As sad as it was that Gizmo died, camera crews are usually forbidden from helping injured animals as to not interfere with nature. The researchers on Meerkat Manor were only allowed to interfere in the case of something like a TB epidemic which could have wiped out many meerkats as well as other creatures.

  • David JC

    Survival of the fittest also applies to the Human animal–and, fortunately, not all the human ‘Gizmos’ can nor should be helped either (more population than natural resources would result)–so don’t play that tune. The difference is that the fitness of the Human animal is determined by the $$ value of its assets, not, as with other species, where fitness is defined as the age at which a member of any particular species is able to find a mate, reproduce and locate sufficient, appropriate nourishment and necessary shelter and, if appropriate, socialize with other members of the same group.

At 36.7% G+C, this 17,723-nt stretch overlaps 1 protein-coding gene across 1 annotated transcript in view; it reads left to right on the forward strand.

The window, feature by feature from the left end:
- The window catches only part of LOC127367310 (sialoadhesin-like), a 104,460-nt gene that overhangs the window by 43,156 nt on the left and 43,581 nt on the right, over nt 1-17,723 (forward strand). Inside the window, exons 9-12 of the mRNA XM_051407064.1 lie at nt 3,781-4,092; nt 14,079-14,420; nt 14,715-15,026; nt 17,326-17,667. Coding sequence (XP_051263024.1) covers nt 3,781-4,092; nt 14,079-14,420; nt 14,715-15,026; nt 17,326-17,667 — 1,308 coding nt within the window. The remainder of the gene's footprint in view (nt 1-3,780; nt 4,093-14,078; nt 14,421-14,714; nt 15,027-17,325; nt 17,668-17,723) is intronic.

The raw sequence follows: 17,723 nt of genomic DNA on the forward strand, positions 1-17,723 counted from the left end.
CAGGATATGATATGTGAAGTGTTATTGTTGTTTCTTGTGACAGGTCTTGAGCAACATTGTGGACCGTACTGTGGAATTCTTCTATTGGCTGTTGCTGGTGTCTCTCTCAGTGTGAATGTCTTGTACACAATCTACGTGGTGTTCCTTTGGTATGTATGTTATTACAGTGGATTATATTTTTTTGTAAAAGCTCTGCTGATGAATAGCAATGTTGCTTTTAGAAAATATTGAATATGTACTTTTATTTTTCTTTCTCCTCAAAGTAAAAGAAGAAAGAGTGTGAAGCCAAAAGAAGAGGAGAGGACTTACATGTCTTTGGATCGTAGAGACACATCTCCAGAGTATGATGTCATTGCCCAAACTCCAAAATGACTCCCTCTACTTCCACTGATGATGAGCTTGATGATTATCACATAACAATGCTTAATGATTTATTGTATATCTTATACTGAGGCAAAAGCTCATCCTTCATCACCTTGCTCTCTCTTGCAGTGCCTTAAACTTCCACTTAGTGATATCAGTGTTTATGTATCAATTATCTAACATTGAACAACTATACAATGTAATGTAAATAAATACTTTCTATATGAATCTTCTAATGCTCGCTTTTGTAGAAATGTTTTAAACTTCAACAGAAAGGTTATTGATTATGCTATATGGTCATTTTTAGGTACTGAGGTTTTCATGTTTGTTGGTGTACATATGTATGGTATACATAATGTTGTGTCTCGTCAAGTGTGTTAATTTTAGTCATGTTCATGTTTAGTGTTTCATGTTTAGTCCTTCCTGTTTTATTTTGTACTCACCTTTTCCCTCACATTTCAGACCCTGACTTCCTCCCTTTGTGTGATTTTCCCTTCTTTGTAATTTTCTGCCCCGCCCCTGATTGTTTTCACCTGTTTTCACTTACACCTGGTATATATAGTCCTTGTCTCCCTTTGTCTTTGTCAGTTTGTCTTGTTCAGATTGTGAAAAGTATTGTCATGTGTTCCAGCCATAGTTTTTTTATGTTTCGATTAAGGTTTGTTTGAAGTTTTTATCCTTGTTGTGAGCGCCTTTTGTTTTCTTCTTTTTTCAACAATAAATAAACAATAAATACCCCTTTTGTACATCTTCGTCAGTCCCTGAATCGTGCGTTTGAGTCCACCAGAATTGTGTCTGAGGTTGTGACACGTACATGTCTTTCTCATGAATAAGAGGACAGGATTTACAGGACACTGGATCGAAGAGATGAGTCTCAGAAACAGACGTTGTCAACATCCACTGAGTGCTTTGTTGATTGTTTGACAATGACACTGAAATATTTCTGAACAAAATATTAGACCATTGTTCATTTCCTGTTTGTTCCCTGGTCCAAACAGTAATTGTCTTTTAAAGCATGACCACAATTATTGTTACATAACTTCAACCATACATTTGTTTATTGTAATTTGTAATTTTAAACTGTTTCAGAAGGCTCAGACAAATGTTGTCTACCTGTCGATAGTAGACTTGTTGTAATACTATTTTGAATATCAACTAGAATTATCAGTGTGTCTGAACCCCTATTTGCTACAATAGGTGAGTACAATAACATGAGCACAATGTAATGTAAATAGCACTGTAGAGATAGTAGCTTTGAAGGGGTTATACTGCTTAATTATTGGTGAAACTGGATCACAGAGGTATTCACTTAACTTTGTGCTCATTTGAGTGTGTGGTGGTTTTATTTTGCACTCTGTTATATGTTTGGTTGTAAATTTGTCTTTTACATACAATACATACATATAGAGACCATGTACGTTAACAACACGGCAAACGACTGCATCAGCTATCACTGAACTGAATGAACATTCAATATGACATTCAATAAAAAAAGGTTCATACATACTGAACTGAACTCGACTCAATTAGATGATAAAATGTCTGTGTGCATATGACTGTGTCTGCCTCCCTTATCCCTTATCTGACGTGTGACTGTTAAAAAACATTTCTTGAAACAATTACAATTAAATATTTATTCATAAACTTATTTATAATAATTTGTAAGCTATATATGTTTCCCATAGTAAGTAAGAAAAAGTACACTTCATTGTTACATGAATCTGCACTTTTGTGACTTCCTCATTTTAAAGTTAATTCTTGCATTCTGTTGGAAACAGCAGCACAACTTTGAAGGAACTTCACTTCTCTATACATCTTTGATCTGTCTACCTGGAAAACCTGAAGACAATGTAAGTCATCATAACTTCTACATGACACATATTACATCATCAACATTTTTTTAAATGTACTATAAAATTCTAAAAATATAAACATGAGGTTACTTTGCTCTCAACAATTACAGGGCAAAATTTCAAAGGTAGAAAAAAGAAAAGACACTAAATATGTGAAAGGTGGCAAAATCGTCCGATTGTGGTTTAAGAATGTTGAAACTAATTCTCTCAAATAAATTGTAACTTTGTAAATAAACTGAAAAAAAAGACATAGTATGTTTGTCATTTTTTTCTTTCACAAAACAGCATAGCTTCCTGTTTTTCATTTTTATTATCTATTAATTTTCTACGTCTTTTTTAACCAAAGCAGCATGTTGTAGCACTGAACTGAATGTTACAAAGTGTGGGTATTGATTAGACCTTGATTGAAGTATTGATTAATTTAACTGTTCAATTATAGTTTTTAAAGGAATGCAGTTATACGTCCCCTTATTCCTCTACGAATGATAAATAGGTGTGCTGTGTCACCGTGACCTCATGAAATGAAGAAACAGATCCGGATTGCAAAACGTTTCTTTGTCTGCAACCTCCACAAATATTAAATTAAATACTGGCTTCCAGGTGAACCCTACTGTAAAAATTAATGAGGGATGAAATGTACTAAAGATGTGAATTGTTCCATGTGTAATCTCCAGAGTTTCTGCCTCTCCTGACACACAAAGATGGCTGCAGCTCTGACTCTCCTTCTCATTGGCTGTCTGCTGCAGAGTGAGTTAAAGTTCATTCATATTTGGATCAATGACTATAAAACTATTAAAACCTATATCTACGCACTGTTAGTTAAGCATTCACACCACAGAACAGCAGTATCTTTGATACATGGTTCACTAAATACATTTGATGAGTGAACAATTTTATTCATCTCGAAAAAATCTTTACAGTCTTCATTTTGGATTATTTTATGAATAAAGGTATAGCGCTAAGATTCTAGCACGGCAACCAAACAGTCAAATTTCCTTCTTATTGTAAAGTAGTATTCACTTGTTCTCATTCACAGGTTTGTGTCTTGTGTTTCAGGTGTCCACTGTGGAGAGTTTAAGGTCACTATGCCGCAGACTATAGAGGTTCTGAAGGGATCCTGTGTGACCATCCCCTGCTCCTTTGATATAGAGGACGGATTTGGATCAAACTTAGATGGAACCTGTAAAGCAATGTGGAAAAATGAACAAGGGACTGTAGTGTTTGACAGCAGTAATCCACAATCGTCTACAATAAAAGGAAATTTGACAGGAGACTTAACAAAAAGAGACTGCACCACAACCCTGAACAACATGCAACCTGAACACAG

Gizmo, in my humble opinion, epitomized the ‘heart’ necessary for most of the Human animals on this planet to survive past the ‘age of fitness’ and intervening to bring/put him in a healthy sanctuary is part of the responsibilities of the Human animal in caring for all the different kinds of ‘natural’ resources.

  • dusty

    I think it’s pretty sad that these so called film crews watch these helpless animals die instead of intervening and helping them.The case of Flower the meerkat is a very good example of that.We live in a time of environmentalists,for the planet and all species of animals.If and when we can help we should.I’d like to think we are now more civilized than ever as a people.Wether it’s the Lemurs or Meerkats if they are going to take the time to film these animals the least they can do is lend a helping hand when it’s needed most.